Album Review: Fleet Foxes – Helplessness Blues

By on Tuesday, 3rd May 2011 at 12:00 pm
 

Fleet Foxes describe themselves as a “baroque harmonic pop jam”. This is a statement fully reinforced by their eponymous self-titled debut, which enjoyed huge UK success and managed to reach number 3 in the Top 40. It was so successful that one of their major influences, songwriter Neil Young, invited them to support him on tour. They were described as “the next great American band”. Suddenly the ‘baroque harmonic pop jam’ was hitting the mainstream hard and expectations for everything they did became extremely high. Their second effort then needed to be something special, something even better, something that wouldn’t see them pigeon-holed as a one trick pony.

The sad fact of the matter though is they failed at this with ‘Helplessness Blues’, a record that promises so much but in actuality delivers upsettingly little in a painstaking 49:57 minutes. I was a big fan of the first record and I will definitely admit that I am a fan who heard ‘Mykonos’, then bought the album, not the other way around, but who can blame me, ‘Mykonos’ was a first taster of a band who made Mumford and Sons’ style of bluegrass back to basics look…well, dull.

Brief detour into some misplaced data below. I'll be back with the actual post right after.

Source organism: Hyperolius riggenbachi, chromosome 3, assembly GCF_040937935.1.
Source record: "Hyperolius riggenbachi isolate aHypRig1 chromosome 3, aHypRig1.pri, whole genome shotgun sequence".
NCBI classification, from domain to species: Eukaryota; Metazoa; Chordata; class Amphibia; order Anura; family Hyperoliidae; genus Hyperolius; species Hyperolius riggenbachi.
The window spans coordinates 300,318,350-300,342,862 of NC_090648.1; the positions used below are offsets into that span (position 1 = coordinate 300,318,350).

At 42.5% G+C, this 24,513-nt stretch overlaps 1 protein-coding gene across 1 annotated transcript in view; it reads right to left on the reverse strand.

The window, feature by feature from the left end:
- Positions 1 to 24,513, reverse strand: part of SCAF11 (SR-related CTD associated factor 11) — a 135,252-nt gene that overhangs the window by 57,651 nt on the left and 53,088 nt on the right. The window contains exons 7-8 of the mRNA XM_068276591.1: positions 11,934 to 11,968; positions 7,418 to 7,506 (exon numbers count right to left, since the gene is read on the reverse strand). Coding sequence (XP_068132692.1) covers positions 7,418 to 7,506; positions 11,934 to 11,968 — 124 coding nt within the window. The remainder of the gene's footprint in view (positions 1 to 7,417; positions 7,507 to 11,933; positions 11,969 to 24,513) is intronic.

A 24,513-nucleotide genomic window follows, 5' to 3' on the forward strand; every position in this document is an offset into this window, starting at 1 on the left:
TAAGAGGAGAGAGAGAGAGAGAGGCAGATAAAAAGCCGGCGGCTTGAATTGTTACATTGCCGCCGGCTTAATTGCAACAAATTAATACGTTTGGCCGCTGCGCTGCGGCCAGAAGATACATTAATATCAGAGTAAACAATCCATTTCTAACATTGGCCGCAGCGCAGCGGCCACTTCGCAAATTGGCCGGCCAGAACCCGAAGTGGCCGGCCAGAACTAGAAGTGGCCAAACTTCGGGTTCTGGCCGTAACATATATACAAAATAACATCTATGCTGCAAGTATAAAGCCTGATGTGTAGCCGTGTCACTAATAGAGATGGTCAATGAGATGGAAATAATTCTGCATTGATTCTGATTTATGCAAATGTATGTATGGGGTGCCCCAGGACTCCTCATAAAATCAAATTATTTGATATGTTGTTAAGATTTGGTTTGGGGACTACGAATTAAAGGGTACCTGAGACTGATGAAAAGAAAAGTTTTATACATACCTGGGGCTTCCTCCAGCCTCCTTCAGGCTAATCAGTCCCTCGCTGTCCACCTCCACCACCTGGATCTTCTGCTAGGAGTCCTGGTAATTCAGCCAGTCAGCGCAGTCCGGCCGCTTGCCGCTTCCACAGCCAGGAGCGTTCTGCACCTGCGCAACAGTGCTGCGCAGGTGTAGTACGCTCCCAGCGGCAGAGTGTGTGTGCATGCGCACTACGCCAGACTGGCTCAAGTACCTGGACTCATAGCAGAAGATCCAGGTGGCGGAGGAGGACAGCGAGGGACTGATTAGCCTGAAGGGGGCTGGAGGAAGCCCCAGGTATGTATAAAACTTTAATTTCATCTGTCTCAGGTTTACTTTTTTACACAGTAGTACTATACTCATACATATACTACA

The underlying theme of ‘Helplessness Blues’ is dark and from first song ‘Montezuma’ is littered with eclipsed clichés. ‘Bedouin Dress’ sounds like as mopey as mopey could be as lead singer Robin Pecknold tells us how he has “borrowed all my lonesome life”. There are a few saving graces in the form of ‘The Plains/Bitter Dancer’ and ‘Battery Kinzie’, which go far enough to save the album from being a thoroughly poor record.

Pecknold tweeted late last year that he was making a “troubled album” and after listening through, it’s difficult not to realise exactly how troubled it must have been. ‘Helplessness Blues’ is a Fleet Foxes album to the core and though I may have been expecting some kind of experimentation and difference, it’s hard to differentiate between this and their first effort and for me, well I just expected more from “America’s next best band”. My advice is, even if you liked the first album; buy ‘The Suburbs’ instead.

4/10

‘Helplessness Blues’ is available now.

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